MEPS 178:281-293 (1999)  -  doi:10.3354/meps178281

Bioavailability of dissolved and sediment-bound metals to a marine deposit-feeding polychaete

Wen-Xiong Wang1,2,*, Ian Stupakoff1, Nicholas S. Fisher1

1Marine Sciences Research Center, State University of New York, Stony Brook, New York 11794-5000, USA
2Department of Biology, The Hong Kong University of Science and Technology, Clear Water Bay, Kowloon, Hong Kong
*Present address: Department of Biology, HKUST, Clear Water Bay, Kowloon, Hong Kong. E-mail:

ABSTRACT: Assimilation efficiencies (AEs) of trace elements (Ag, Cd, Co, Se and Zn) in a marine deposit-feeding polychaete, Nereis succinea, from ingested sediments were measured using a pulse-chase radiotracer feeding technique. Radiolabeled sediments were encapsulated and fed to the worms for 1 h, after which the worms were allowed to depurate their ingested materials for 3 d. The ranges of AEs were 12 to 36% for Ag, 5 to 44% for Cd, 35 to 96% for Co, 29 to 60% for Se and 21 to 59% for Zn. Trace metal assimilation was little affected by sediment source and sediment grain size. Metals (Ag, Cd, Co and Zn) associated with anoxic sediments were assimilated with a significantly lower efficiency than metals from oxic sediments. The AE of Cd decreased with the duration of sediment radiolabeling; AEs of Ag, Co, Se and Zn were weakly affected by sediment aging. Metal uptake in worms from the dissolved phase was proportional to metal concentration in the dissolved phase, although there was some evidence of Cd and Zn regulation in response to an increase in ambient concentrations. Uptake rate constants were highest for Ag, followed by Zn > Co > Cd > Se. By incorporating metal influx from both the dissolved and particulate (sediment) phases, a bioenergetic-based kinetic model indicates that most (>98%) of the Cd, Co, Se and Zn in polychaetes arises from sediment ingestion due to the high ingestion rates of these animals and the low uptake rate of metals from the dissolved phase (porewater or overlying water). For Ag, approximately 5 to 35% is due to uptake from the dissolved phase. Our study suggests that the establishment of sediment quality criteria must consider sediment as a potentially important source for metal uptake in benthic invertebrates.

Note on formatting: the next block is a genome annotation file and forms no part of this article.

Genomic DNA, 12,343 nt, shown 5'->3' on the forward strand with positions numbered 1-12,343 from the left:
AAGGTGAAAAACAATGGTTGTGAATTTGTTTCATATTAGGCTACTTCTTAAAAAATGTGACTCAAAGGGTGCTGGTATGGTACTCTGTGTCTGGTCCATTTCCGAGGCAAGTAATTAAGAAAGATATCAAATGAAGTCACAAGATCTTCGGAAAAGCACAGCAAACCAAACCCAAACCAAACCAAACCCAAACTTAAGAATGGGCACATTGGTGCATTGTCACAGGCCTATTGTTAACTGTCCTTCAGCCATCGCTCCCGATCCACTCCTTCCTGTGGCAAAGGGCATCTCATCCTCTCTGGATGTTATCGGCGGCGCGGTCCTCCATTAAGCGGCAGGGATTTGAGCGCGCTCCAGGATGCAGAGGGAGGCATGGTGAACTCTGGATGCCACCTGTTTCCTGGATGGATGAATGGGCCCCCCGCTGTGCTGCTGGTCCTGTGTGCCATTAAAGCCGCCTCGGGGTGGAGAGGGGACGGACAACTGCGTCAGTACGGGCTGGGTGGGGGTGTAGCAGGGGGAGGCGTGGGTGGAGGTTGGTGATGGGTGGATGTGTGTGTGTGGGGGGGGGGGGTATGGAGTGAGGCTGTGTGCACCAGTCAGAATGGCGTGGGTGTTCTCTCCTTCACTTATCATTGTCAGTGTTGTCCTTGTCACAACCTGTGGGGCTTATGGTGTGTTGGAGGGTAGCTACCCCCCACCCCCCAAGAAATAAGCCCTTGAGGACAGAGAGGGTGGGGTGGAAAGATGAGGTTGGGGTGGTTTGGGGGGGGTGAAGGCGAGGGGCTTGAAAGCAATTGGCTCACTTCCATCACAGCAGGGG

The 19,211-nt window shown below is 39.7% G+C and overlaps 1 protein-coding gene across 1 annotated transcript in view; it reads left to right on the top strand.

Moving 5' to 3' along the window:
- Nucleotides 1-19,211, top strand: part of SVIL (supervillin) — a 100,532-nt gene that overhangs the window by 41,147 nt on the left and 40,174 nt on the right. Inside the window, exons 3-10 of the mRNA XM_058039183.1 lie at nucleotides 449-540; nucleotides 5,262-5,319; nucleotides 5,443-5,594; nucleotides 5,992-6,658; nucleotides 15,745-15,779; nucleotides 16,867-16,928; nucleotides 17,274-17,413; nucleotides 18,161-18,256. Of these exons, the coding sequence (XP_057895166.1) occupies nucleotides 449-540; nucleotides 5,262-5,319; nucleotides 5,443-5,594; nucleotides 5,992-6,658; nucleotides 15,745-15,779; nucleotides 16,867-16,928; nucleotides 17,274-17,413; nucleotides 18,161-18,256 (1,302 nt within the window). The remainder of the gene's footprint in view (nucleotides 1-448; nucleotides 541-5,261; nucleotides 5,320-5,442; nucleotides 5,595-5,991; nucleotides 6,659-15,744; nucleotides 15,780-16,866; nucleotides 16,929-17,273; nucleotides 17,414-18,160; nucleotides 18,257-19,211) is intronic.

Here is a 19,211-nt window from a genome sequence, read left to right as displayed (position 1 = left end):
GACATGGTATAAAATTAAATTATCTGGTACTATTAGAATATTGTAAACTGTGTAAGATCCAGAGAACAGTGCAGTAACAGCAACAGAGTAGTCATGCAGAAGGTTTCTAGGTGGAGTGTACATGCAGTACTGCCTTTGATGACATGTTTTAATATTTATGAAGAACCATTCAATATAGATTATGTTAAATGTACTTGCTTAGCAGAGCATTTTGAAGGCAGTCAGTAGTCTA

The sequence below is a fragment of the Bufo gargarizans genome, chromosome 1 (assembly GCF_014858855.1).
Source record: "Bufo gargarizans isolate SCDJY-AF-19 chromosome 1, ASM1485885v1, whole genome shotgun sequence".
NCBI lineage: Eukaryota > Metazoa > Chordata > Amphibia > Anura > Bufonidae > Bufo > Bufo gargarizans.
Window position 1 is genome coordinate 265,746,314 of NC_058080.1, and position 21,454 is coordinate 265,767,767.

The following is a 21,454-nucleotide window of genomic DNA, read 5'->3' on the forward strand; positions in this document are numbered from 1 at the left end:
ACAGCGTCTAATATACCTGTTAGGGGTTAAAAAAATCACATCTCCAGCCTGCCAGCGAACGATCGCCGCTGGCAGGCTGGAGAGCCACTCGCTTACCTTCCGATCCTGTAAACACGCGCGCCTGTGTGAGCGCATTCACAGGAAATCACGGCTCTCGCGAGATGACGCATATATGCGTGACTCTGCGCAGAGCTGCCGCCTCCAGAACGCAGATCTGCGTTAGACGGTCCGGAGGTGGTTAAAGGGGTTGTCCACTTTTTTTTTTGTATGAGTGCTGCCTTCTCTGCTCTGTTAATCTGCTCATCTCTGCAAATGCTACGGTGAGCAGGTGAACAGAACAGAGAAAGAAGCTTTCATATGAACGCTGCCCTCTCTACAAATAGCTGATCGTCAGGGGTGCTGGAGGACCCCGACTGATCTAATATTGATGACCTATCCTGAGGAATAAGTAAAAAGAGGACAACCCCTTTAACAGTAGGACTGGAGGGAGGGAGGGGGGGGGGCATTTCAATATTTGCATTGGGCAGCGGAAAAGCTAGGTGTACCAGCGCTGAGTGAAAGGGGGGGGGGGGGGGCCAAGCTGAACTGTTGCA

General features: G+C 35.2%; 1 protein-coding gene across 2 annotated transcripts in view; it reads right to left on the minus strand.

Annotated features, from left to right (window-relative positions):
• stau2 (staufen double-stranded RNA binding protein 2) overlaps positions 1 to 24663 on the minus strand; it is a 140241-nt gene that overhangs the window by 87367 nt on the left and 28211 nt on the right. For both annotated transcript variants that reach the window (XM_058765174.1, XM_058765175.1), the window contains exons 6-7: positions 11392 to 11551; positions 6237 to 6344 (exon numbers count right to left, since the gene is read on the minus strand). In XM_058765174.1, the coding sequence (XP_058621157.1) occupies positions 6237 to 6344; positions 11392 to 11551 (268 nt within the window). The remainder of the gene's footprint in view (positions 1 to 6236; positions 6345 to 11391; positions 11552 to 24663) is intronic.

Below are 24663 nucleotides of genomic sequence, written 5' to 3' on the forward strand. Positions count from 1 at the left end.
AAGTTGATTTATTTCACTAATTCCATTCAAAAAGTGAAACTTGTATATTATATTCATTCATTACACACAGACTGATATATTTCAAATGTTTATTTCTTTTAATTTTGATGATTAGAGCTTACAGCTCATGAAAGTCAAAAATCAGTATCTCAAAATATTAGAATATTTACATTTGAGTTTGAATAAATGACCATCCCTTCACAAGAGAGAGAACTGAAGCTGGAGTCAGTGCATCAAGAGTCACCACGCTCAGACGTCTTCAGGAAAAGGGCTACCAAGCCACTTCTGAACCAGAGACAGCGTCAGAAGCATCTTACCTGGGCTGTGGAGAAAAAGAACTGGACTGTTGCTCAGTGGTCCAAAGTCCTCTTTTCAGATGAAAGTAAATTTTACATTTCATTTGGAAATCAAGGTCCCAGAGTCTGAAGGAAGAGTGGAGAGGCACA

KEY WORDS: Bioavailability · Kinetic modeling · Polychaetes · Sediments · Cadmium · Cobalt · Selenium · Silver · Zinc


Full text in pdf format